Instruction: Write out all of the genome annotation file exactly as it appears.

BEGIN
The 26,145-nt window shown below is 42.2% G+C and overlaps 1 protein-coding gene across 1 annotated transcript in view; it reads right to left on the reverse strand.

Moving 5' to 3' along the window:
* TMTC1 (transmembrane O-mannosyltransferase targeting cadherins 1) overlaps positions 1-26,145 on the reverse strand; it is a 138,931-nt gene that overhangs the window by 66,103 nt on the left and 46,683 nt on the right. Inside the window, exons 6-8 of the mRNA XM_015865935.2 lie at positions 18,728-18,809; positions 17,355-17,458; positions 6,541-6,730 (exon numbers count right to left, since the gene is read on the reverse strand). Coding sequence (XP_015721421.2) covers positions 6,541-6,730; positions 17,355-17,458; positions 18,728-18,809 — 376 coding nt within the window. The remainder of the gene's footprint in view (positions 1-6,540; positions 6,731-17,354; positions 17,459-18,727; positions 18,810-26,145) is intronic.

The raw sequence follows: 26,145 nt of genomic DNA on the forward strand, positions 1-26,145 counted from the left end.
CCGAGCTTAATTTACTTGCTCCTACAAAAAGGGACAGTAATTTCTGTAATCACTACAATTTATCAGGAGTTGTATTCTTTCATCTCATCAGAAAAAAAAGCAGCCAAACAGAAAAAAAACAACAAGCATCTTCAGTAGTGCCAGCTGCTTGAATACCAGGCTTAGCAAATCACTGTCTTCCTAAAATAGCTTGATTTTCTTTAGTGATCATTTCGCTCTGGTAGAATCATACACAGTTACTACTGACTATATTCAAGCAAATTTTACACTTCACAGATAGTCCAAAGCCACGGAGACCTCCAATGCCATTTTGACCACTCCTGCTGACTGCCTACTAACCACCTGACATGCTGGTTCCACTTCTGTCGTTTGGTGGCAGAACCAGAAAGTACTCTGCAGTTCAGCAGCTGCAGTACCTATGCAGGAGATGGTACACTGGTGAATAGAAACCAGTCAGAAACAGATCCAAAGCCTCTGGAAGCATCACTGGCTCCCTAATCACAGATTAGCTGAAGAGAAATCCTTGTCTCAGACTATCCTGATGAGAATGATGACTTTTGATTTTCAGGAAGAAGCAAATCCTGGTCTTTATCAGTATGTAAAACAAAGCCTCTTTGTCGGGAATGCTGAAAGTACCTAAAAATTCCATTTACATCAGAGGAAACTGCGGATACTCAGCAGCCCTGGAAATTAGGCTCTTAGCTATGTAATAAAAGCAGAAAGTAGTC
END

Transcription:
The 26,145-nt window shown below is 42.2% G+C and overlaps 1 protein-coding gene across 1 annotated transcript in view; it reads right to left on the reverse strand.

Moving 5' to 3' along the window:
* TMTC1 (transmembrane O-mannosyltransferase targeting cadherins 1) overlaps positions 1-26,145 on the reverse strand; it is a 138,931-nt gene that overhangs the window by 66,103 nt on the left and 46,683 nt on the right. Inside the window, exons 6-8 of the mRNA XM_015865935.2 lie at positions 18,728-18,809; positions 17,355-17,458; positions 6,541-6,730 (exon numbers count right to left, since the gene is read on the reverse strand). Coding sequence (XP_015721421.2) covers positions 6,541-6,730; positions 17,355-17,458; positions 18,728-18,809 — 376 coding nt within the window. The remainder of the gene's footprint in view (positions 1-6,540; positions 6,731-17,354; positions 17,459-18,727; positions 18,810-26,145) is intronic.

The raw sequence follows: 26,145 nt of genomic DNA on the forward strand, positions 1-26,145 counted from the left end.
CCGAGCTTAATTTACTTGCTCCTACAAAAAGGGACAGTAATTTCTGTAATCACTACAATTTATCAGGAGTTGTATTCTTTCATCTCATCAGAAAAAAAAGCAGCCAAACAGAAAAAAAACAACAAGCATCTTCAGTAGTGCCAGCTGCTTGAATACCAGGCTTAGCAAATCACTGTCTTCCTAAAATAGCTTGATTTTCTTTAGTGATCATTTCGCTCTGGTAGAATCATACACAGTTACTACTGACTATATTCAAGCAAATTTTACACTTCACAGATAGTCCAAAGCCACGGAGACCTCCAATGCCATTTTGACCACTCCTGCTGACTGCCTACTAACCACCTGACATGCTGGTTCCACTTCTGTCGTTTGGTGGCAGAACCAGAAAGTACTCTGCAGTTCAGCAGCTGCAGTACCTATGCAGGAGATGGTACACTGGTGAATAGAAACCAGTCAGAAACAGATCCAAAGCCTCTGGAAGCATCACTGGCTCCCTAATCACAGATTAGCTGAAGAGAAATCCTTGTCTCAGACTATCCTGATGAGAATGATGACTTTTGATTTTCAGGAAGAAGCAAATCCTGGTCTTTATCAGTATGTAAAACAAAGCCTCTTTGTCGGGAATGCTGAAAGTACCTAAAAATTCCATTTACATCAGAGGAAACTGCGGATACTCAGCAGCCCTGGAAATTAGGCTCTTAGCTATGTAATAAAAGCAGAAAGTAGTC